Rick Kilby is produce manager at the Sacramento Natural Foods Co-op, the second-largest single-site co-op by transaction volume in the US. Established in 1973, the Sacramento Co-op boasts annual sales of nearly $45 million and features an organic-only produce section that sells about 150,000 pounds of produce per month. Rick joined OPN to talk about organic produce sales trends, how COVID-19 has affected business, and more.
How long have you been working at the Sacramento Co-op?
I just recently celebrated my 14th year. I spent about 10 of those years as an assistant manager working under a woman named Kerri Williams who was there for a long time and who helped to develop the produce department and transition it to 100-percent organic. She has moved on to work at Veritable Vegetable now. I took over from her about three years ago.
What are the Sacramento Co-op’s sourcing standards for its organic produce?
Other than buying only certified organic produce, our top standard is that we’re really looking for the highest quality. And that doesn’t just mean one thing. If we’re getting Washington Honeycrisp apples from Earl’s Organic Produce, we’re looking for something with really high color and really, really great flavor. So that’s what we mean by high quality when we’re sourcing something like an apple that’s coming from far away.
But high quality when we’re sourcing from a local vendor can mean something different. We might be willing to take something that isn’t uniformly sized and the best color if it’s an heirloom variety that’s only grown by a couple farms, and we have a cult-following for it. So the definition of high quality depends on what it is we’re getting and who we’re getting it from.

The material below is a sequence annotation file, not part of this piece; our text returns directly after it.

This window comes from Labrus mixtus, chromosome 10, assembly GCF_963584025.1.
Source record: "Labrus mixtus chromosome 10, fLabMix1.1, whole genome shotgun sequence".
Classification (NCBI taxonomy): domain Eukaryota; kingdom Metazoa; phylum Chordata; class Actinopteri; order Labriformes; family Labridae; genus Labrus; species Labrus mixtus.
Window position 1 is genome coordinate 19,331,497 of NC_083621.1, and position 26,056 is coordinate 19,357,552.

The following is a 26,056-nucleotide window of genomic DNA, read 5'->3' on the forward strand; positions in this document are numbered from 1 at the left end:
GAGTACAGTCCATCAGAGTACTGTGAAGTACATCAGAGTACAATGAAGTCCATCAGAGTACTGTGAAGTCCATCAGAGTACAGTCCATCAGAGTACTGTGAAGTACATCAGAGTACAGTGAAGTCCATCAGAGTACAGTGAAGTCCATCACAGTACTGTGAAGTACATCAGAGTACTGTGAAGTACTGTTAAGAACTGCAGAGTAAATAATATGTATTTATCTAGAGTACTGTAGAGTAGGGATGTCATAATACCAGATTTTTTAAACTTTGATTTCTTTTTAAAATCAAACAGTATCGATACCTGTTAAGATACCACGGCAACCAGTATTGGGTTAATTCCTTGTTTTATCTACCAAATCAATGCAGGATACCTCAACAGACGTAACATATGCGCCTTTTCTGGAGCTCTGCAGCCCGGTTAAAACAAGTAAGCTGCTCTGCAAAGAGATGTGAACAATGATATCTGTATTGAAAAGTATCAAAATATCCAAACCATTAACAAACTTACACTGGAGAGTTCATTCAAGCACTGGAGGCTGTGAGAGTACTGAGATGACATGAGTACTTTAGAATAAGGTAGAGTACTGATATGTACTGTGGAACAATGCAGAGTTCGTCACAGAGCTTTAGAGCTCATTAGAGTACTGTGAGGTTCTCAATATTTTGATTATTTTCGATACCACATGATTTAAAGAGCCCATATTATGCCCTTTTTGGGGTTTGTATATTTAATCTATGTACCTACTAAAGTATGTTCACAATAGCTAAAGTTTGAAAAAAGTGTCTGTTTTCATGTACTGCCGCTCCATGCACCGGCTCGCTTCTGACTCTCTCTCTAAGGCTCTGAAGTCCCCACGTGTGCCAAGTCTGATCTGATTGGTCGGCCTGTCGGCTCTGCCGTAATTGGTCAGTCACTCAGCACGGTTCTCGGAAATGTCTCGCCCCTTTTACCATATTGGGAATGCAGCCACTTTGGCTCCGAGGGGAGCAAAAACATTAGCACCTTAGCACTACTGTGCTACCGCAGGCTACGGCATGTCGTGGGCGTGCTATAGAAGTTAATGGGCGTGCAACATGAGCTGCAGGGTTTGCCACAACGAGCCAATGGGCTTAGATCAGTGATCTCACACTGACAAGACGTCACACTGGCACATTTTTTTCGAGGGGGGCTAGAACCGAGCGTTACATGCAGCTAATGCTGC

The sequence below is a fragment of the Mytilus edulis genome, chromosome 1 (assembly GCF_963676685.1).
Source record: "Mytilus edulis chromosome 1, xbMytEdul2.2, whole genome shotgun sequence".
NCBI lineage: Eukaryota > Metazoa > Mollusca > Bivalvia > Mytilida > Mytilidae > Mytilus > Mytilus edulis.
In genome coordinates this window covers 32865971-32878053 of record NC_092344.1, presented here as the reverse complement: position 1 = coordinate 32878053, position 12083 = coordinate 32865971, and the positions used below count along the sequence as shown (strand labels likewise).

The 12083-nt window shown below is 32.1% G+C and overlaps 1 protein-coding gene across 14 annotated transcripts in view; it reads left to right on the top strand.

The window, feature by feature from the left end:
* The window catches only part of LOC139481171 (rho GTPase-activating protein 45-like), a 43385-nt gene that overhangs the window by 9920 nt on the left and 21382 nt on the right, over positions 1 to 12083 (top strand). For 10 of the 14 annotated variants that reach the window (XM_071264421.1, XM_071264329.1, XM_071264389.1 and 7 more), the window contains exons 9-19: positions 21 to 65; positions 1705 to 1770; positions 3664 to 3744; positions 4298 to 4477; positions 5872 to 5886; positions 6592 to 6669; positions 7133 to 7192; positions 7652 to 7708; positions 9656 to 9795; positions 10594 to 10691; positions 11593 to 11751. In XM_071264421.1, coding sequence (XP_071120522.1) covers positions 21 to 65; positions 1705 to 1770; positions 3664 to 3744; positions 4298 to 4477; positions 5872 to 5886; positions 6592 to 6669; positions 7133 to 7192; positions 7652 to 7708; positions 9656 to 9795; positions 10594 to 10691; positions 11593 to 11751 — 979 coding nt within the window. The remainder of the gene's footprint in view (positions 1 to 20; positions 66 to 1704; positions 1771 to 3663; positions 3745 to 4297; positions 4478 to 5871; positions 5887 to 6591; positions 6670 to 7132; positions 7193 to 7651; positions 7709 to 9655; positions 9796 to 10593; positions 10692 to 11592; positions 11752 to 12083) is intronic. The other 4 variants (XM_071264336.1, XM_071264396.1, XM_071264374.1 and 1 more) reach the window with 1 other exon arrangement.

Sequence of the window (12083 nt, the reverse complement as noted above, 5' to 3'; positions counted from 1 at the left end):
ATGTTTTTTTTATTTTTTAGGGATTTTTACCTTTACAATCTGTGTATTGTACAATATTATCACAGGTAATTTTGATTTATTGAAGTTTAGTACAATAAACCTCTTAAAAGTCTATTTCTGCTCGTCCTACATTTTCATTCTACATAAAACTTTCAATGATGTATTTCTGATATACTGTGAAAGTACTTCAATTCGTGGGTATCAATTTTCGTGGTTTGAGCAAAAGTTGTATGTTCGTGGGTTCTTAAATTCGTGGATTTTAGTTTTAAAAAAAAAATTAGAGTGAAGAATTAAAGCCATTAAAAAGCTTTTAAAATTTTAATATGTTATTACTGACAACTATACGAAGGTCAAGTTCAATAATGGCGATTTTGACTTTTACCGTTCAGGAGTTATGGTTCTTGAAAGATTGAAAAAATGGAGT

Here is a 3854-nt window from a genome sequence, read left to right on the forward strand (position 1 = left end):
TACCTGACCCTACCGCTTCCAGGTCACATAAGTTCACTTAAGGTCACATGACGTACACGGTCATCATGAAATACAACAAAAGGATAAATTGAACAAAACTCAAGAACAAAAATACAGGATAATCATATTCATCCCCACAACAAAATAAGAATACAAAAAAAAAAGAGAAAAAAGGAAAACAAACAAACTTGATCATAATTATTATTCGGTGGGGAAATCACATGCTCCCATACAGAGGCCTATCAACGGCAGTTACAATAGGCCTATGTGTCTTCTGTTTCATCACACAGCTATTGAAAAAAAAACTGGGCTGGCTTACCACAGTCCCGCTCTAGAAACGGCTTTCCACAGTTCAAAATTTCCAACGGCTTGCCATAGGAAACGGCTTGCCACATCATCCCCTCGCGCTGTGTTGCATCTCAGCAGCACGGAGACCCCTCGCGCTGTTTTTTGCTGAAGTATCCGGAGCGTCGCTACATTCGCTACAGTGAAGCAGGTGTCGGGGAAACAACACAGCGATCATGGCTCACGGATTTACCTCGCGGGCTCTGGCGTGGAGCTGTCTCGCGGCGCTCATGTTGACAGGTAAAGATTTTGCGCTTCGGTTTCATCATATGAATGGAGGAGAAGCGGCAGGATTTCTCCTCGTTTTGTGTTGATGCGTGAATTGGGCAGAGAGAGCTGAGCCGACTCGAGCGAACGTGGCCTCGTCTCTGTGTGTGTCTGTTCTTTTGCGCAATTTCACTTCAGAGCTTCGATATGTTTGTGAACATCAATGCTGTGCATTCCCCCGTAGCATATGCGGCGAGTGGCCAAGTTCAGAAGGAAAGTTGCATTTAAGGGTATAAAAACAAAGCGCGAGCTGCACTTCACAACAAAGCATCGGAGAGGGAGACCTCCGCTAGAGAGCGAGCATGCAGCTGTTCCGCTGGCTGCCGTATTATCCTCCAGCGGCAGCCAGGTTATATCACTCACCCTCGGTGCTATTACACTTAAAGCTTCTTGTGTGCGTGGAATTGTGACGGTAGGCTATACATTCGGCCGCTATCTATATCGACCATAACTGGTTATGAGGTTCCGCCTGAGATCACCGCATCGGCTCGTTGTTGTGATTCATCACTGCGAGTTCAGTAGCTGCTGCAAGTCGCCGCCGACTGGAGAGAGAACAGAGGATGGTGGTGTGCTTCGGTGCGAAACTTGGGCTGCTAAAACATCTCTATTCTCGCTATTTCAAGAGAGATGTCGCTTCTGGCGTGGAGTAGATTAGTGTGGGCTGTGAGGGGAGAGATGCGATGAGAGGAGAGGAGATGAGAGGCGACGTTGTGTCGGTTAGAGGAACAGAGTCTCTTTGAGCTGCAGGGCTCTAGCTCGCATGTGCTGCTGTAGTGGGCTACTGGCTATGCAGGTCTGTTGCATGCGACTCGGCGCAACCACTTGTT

Sacramento Natural Foods Co-op produce department
How many farms does the Sacramento Co-op source from directly?
In general, we try to have as robust of a local program as possible, so over the year, we work with around 50 local farms that deliver direct to us. In the wintertime, we may only be getting maybe 15 percent of our produce direct from local farms, but in the summertime in the peak season, we’re sourcing anywhere from 40-50 percent.
Do you do production planning with any of the farms that you source from?
Yes. We have a team of buyers, our management team, that talks directly to farms, and we’ll sit down usually once a year with a farm and go over the good and the bad from the previous year and look forward to the next season. We’ll try to give them suggestions of things that we don’t see other farms offering so that they can differentiate themselves.
Anthony's organic seedless grapes on display at Sacramento Natural Foods Co-op
What wholesalers/distributors do you work with?
We do most of our sourcing with Veritable Vegetable and Earl’s Organic Produce. And we also buy some produce from NorCal Produce (which is now owned by UNFI).
Have you noticed any trends in organic produce sales over the last year or several years—any favorite customer items or pricing trends?